the january cocktail hour: preparing for adventure in the year ahead

Wednesday, January 31:  It’s that time again – our January cocktail hour! 🙂 Please, come in out of the cold and make yourselves comfortable. I’m so glad the holidays are behind us and we can get back to the routines of everyday life. I would offer you a cocktail, my current favorite being a cucumber jalapeno margarita, but the ice maker in our two-year-old refrigerator has inexplicably stopped making ice. So, it’s either wine or beer.  For those of you who don’t drink, I have sodas and seltzer water of various flavors.  Or milk.  There’s always milk. 🙂

I hope January has been good to you so far. Have you played in snow, gone skiing, ridden dog sleds or stayed in igloos? Have you read any good books, seen any good movies, binge-watched any television series? Have you learned anything new? Have you been to the theater or to a concert? Have you started planning your adventures for the year? Have you had any winter getaways? Have you sung along with any new songs? Have you dreamed any dreams? Gone to any exotic restaurants, cooked any new dishes?  Have you undertaken any new exercise routines?

Our first two weeks of January in northern Virginia were wicked, with temps below freezing.  A few light snowfalls made for icy messes outdoors.  Although I’d made all kinds of exercise-related resolutions, I just couldn’t bring myself to crawl out from under my furry white blanket and leave my house.  Mike has taken to calling me his Japanese snow monkey because he’s only seen peeks of my pink face enveloped in a swirl of white hair and fuzzy blanket.  No matter.  This cozy position under my blanket has been conducive to reading, as I finished 7 of my 45-book goal for the year.  Of these, I especially enjoyed The Mysteries of Pittsburgh, Whistling Past the Graveyard, and Follies.

The most rewarding and challenging thing I’ve been doing is preparing for my 2018 adventures.  I have the following plans up my sleeve:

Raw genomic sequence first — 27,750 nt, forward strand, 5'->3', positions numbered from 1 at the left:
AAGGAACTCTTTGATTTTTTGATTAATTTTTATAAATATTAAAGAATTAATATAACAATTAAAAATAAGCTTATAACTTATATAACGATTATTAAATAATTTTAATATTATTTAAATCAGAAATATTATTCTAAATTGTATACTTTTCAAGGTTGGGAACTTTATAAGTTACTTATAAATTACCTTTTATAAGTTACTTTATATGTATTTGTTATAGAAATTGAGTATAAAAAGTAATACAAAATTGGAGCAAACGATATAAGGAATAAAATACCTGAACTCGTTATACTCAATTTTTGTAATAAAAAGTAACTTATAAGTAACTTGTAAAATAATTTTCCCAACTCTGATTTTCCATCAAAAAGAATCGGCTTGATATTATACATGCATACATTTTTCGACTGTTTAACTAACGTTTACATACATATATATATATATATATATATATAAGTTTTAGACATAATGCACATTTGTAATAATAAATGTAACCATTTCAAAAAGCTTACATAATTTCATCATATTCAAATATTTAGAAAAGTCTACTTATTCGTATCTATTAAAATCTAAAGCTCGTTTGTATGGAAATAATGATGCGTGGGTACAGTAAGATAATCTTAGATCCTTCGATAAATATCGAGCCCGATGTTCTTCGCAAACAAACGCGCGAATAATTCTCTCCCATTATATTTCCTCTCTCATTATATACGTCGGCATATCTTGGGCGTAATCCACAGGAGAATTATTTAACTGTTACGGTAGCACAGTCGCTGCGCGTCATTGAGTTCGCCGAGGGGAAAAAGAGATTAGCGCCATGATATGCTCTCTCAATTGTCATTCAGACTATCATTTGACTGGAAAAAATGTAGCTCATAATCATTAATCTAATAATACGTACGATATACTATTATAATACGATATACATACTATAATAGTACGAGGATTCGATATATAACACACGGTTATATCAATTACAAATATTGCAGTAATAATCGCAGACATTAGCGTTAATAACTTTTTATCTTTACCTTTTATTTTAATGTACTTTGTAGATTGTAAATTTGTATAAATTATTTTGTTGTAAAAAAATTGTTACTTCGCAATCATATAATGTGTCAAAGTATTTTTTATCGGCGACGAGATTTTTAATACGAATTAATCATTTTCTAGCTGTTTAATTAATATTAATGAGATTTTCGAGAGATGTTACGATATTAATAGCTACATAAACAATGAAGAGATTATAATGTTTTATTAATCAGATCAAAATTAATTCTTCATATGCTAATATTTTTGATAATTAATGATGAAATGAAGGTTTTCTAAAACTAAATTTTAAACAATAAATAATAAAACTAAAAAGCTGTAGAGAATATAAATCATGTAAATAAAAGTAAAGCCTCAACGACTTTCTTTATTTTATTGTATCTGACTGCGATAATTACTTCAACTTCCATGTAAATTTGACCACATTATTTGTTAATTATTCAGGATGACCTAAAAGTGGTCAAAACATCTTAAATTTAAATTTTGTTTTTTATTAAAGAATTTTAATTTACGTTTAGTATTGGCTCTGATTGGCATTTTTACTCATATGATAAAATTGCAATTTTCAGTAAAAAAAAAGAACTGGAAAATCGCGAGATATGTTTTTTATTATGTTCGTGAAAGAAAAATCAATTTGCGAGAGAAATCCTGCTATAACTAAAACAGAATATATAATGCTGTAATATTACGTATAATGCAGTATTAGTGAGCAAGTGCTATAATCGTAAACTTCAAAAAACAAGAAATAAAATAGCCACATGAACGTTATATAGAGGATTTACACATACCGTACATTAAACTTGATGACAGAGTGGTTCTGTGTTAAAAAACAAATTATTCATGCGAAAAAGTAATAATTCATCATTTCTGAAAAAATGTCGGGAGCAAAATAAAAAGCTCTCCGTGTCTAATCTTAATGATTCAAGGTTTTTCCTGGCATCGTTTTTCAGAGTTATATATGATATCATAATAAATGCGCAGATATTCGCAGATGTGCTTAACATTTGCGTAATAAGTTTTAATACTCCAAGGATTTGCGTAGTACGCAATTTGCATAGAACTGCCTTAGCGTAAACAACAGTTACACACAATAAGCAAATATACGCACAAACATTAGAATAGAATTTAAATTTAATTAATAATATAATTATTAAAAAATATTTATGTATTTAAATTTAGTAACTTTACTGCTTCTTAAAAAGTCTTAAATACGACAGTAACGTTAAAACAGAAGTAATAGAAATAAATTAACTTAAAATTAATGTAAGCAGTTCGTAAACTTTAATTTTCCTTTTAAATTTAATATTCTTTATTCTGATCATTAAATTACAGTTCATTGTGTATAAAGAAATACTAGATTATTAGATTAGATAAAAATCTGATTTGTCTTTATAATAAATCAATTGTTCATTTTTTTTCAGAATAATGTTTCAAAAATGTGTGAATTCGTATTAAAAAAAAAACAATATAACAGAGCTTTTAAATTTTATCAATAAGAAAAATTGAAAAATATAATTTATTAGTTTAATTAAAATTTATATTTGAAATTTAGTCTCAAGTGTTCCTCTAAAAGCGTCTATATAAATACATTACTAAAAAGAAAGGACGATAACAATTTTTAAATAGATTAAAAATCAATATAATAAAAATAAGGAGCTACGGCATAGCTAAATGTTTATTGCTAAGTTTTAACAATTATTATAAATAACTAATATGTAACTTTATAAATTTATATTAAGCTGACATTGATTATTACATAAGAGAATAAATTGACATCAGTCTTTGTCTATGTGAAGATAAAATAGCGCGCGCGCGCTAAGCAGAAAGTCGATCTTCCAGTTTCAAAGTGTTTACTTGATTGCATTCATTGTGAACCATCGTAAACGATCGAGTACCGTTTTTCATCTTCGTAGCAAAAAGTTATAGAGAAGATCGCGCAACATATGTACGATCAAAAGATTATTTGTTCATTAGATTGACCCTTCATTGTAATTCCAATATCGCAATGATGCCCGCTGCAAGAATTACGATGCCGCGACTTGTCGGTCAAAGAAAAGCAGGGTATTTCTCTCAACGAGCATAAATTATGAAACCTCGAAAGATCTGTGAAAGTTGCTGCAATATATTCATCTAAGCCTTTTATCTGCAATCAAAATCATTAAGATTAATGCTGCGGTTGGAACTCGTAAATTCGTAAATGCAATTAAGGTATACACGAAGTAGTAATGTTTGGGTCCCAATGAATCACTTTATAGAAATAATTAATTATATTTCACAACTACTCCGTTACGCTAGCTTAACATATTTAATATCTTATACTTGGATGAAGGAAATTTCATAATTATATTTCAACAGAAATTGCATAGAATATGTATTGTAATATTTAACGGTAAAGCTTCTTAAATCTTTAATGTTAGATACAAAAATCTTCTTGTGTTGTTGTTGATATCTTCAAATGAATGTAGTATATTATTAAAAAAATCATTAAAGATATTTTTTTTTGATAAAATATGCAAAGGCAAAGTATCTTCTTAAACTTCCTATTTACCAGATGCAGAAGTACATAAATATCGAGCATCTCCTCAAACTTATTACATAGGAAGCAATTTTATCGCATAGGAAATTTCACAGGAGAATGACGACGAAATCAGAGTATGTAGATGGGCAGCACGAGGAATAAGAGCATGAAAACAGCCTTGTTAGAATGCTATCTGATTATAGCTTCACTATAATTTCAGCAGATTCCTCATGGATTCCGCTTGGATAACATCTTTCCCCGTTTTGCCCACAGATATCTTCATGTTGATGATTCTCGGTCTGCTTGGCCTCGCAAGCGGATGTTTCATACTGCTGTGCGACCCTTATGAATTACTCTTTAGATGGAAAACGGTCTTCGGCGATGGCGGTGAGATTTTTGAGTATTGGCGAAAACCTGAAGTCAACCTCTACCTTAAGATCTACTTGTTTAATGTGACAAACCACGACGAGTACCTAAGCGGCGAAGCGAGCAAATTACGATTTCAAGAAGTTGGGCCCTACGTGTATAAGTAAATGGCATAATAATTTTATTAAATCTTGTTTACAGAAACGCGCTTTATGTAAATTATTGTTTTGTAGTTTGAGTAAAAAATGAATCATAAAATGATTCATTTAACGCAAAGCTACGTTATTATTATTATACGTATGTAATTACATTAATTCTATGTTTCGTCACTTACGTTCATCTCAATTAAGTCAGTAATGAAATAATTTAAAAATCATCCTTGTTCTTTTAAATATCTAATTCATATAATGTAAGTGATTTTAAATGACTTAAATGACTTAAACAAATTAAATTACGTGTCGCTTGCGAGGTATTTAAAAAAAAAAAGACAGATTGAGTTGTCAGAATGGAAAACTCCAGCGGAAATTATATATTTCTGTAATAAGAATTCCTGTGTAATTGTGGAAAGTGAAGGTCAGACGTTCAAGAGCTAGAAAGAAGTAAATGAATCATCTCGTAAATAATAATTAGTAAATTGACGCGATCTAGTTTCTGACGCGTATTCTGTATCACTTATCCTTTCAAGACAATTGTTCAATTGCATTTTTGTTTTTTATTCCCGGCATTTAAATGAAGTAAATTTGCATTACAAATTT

1. A road trip to Pittsburgh, Pennsylvania: March 2-4 (a three-day weekend).
  2. A road trip to the Four Corners area, the only point in the USA where four states come together: Utah, Colorado, Arizona, and New Mexico.  I plan to take a solo road trip to Colorado, visit my son in Denver and do some hikes there with him, then go on my way to visit Monument Valley, Navajo National Monument, Canyon de Chelly National Monument, Hoventweep National Monument, Four Corners Monument Navajo Tribal Park, Chaco Culture National Historic Park, Mesa Verde National Park, Arches National Park, and Canyonlands National Park.  If Alex could come with me for part of it, I’d be thrilled, but as he has to work, he may not be able to. Logistics will be tough, because I don’t want to drive him back to Denver once I leave there. I would also love it if my daughter Sarah or my sister Stephanie could join me for any part of the trip, but they have so many obligations, I’m not sure it’s possible.   Mike does plan to join me for some parts of the trip, ending back in Denver, but we haven’t yet worked out those logistics either.  I imagine the whole trip will take at least three weeks; I plan to do it in April.